Our First “Social Network”

With the movie “The Social Network” recently released (I have yet to see it) I have been thinking about how it started. Even though I have not seen the movie, I have heard from several people that if they knew the history of Facebook then they would not have joined it. However, they still have a profile on there.

Then this past weekend a best friend and best friend got married. I stood up with them and I was very honored to do so. Many would say that eight people on a side is too many. That made the wedding party to be 18 people including the bride and groom. I was a little worried with that many people and how I would fit in. As the date got closer I started to find out who everyone was. Friday night I saw a program to see the names. Every single person, again 16 of us, had the title “Friend of the Couple.” No siblings, no friend of just bride or groom. We were all friends of both of them. I continued to look and as the weekend went on, I realized that all 16 of us were also friends. I never really thought about it until we were all together.

This simple (well, simple for me and not the couple) celebration was to come together to rejoice in these two wonderful people in getting married. However, where did they meet? Where did any of the wedding party meet each other? SCHOOL!!!! We are all friends that we ha met in college. Which got me to thinking. . . . .how many of us have friends BECAUSE of school?

Now I know that many people attend church and you have your social network there, but that is a choice. School, for the most part, is not a choice. So we force students together. So they make friends. If they didn’t have each other then they would have difficulties getting through the work. We force them together, to be social, to get along. . . . yet we hear, “Please be quiet”, “I’ll wait for you to stop talking”, “The weekend is over we need to do school work.”

Do we say these things too often? Think about it. For many people reading this, the internet was not around when we were in school, so that was our first social network. That is where we met people and found others with common interests.

So I guess what I’m saying is, the next time you demand silence in your classroom, or that they can only talk about your topic in your room, think about it. Are you trying to stop those connections that we all have? Are you trying to tell them not to use their networks?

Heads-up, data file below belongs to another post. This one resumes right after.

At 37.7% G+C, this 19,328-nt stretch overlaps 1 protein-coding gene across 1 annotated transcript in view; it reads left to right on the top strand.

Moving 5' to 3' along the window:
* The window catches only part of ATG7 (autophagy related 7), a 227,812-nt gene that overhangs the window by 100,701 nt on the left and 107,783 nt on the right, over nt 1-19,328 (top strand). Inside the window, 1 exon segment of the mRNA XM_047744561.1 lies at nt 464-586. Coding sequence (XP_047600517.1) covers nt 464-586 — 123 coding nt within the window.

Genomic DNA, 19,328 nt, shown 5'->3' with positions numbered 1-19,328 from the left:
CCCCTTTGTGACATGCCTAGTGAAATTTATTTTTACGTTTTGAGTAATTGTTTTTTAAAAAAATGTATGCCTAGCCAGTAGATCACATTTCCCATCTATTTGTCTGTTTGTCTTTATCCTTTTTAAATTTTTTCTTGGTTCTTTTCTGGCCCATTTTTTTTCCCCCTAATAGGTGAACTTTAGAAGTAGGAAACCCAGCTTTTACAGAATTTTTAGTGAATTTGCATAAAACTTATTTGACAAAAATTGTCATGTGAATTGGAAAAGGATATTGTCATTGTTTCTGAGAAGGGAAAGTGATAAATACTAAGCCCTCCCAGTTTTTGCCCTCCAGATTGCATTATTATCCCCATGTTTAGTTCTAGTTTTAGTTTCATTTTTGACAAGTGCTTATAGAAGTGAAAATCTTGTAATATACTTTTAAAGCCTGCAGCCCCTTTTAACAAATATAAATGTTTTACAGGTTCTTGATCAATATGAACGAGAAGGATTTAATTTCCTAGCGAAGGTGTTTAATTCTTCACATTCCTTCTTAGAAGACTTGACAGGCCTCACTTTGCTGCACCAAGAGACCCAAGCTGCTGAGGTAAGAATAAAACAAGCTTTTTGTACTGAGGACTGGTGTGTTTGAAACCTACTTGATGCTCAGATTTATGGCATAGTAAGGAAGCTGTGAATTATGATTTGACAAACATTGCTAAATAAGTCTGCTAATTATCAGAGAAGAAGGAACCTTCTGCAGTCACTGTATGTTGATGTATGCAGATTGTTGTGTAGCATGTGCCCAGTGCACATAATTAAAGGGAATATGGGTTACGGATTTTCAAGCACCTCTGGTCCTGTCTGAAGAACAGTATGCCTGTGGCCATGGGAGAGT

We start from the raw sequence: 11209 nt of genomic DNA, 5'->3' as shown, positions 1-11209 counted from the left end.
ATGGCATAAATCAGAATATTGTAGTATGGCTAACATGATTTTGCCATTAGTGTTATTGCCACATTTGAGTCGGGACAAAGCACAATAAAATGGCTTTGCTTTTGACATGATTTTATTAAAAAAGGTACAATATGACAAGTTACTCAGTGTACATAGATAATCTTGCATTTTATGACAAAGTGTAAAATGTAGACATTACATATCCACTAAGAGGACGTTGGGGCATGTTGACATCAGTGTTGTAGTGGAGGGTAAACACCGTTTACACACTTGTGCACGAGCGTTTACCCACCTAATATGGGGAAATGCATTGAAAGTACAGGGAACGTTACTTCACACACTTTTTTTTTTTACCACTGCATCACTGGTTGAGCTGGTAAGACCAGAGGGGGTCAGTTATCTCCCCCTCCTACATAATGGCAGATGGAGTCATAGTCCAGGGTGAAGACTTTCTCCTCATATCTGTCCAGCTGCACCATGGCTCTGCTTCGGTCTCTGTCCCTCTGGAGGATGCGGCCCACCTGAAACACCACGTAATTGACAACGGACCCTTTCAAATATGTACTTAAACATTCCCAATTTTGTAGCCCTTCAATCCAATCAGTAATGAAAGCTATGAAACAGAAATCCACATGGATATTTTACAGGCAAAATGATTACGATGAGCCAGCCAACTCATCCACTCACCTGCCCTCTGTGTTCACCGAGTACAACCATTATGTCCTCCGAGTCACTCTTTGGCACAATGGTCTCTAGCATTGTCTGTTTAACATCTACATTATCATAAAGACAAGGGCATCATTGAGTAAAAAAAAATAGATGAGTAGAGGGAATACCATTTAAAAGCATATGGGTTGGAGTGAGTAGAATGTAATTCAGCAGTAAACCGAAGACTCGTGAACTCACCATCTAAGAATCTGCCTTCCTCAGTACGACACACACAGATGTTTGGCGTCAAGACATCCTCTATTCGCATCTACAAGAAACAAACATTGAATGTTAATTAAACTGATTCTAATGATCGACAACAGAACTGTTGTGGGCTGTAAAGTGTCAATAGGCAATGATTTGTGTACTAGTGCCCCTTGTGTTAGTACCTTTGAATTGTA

What you should be doing is teach students how to be life-long learners and know how to manage their talking between work and play. We all do it. Use our social networks to live and learn!!!

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About Anthony Purcell

I am Anthony Purcell and I am currently teaching math in Oklahoma.
This entry was posted in Education, Social Networking. Bookmark the permalink.

5 Responses to Our First “Social Network”

  1. I struggle with that concept myself. On one hand, I have a natural aversion to loud noises, as do several of my kids…but I do understand that the reality of the world is that no adult is expected to be perfectly quiet during a presentation. Look at any staff meeting and you’ll see people quietly discussing things here and there. There is also the reality in my school of bullying and sexual harassment, which has occurred on many occasions during these times of relaxed silence.

  2. Excellent thoughts. I loved to have conversation in my classroom, and tried to make sure it was always appropriate. Occasionally I’d have to correct those that went too far. I do believe that school is the number one place to make those connections. In fact, most of my friends on facebook are people I met in school. That includes former students and teachers. The original social network is still there and strong, but now we have more tools to use in making it stronger.

  3. Lisa Read says:

    Excellent post– some of my very best friends are those I met in grad school. And what draws us together? Shared experiences. What keeps us friends? History, mostly, that affinity that brought us together in the first place, and a common or shared experience. Just like the wedding will be a new bond amongst all those friends. Very cool.

  4. Pat says:

    This sounded like a wonderful day and not wasted. I wish our schools could do that. I always wondered why a student who was suspended due to behavior issues couldn’t attend classes this way instead of being rewarded by having a day off to do nothing and watch TV. I also wonder why homebound students (due to medical issues) couldn’t attend classes this way too. Thanks for sharing this day with your readers!

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